Q: Ace, tourists come here from all over the globe, and the 48 states, Hawaii and Alaska. Do you suppose there is enough intelligence for those that control/run the Downtown Mall to set the clock to the exact time? It’s been two years!—Father Time
A:Yeesh, that’s pretty harsh there, pops—no need to go insulting anyone’s intelligence. Ace assumes that you’re referring to the chronically wrong clock atop the kiosk in front of the Boxer Learning building on the Mall. Indeed, the clock was running 25 minutes fast when Ace checked on a recent afternoon. But there’s no need to get upset, especially since the woman who spends her entire day working with the tinkered timepiece, Dana Durham, isn’t.
Durham has rented the eight-sided structure—colloquially known as the Bargain Hut, but technically Dana’s Kiosk, she says—from the City’s Office of Economic Development since September. From it she dispenses brochures for City and County tourist attractions (part of the deal for renting it) as well as assorted knickknacks and snacks. She says she’s been trying to get the clock fixed almost as long as she’s rented the place.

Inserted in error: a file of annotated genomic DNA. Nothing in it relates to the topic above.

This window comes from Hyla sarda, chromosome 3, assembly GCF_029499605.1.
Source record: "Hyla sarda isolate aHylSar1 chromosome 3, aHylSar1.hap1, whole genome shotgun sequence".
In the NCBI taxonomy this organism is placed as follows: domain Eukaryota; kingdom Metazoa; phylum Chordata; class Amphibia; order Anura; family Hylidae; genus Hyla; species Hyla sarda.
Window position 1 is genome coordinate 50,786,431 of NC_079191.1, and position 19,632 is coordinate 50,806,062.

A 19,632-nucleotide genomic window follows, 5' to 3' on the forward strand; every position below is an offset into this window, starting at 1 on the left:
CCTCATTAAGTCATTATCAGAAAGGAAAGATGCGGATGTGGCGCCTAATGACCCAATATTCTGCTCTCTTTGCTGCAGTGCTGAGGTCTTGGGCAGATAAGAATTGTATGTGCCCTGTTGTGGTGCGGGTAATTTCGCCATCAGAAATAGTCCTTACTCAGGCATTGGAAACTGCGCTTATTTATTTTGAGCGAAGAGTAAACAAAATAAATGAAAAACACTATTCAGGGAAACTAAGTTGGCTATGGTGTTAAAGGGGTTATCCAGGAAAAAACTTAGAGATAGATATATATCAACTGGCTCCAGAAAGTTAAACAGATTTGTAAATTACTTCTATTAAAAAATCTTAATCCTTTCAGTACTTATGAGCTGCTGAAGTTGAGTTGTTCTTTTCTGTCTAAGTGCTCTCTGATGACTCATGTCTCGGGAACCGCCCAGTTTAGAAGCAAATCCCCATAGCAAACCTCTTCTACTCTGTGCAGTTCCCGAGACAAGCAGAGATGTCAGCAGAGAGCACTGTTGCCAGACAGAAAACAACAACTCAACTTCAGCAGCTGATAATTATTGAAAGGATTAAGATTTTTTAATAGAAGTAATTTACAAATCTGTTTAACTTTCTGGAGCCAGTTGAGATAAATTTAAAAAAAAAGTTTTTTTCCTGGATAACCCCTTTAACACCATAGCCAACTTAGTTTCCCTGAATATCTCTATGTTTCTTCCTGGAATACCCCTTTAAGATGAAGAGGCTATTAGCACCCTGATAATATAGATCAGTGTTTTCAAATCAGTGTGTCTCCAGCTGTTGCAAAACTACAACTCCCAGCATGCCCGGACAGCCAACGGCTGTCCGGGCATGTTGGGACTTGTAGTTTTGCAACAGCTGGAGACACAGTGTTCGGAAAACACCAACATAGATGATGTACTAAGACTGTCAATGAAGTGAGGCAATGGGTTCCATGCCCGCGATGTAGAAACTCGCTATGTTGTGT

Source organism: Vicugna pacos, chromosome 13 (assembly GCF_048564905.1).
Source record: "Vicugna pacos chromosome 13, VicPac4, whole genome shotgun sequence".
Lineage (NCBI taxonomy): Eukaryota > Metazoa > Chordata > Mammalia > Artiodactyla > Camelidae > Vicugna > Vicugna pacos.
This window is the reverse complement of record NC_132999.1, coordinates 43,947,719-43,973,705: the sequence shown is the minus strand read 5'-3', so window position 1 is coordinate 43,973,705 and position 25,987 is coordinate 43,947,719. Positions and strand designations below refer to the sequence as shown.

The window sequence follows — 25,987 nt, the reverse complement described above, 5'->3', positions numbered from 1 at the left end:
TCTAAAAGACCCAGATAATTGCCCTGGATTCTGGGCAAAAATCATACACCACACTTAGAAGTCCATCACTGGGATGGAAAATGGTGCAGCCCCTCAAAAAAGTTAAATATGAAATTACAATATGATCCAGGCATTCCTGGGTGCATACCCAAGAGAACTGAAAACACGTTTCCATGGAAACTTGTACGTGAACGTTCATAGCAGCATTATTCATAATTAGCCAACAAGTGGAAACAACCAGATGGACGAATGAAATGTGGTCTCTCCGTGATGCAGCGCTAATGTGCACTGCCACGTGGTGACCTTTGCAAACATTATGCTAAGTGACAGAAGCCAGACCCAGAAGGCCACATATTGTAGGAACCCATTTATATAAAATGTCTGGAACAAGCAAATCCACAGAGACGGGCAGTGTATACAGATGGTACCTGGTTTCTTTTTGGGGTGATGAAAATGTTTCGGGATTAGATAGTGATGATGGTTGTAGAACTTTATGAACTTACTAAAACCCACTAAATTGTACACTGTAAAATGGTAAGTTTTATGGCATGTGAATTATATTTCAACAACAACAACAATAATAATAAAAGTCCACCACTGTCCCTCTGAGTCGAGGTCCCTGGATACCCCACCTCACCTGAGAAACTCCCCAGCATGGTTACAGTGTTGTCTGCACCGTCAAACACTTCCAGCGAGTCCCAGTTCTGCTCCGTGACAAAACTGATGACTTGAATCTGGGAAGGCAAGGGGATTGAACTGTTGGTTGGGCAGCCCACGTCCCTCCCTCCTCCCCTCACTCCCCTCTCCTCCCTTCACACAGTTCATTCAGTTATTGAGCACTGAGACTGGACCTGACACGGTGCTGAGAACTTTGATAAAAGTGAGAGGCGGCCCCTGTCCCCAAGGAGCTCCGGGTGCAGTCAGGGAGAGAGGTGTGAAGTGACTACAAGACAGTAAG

“People ask all the time” if the clock is right, she says. “That’s why I keep my wristwatch handy, so I can tell them the right time.”
Durham explains that the clock is supposed to automatically reset every morning when she opens up the kiosk. It hasn’t quite worked out. She says she’s put in several calls to Aubrey Watts, director of the Economic Development Department, but the clock remains unfixed. That said, she gives Watts credit for helping her on several occasions, from getting rotted panels replaced to fixing a busted lock.
“Everything I’ve asked him to do he’s done,” she says. “I’m sure he’ll get right on this as soon as possible.”
When Ace called Watts, he echoed Durham’s sentiments—he’s on it right away. He explained that part of the hold up has been miscommunication over what City department is technically responsible for the kiosk’s upkeep. He says that the Department of Parks and Recreation has been alerted to the clock’s wonky nature and, with any luck, you’ll be able to set your watch to it soon.
As for it being two years since the clock’s been broken, Watts wasn’t sure it had been that long. But he did come up with one perq from the whole thing. “I bet a whole lot of people got extra-long lunch breaks out of it” being wrong, he says. Now that’s putting your time to good use.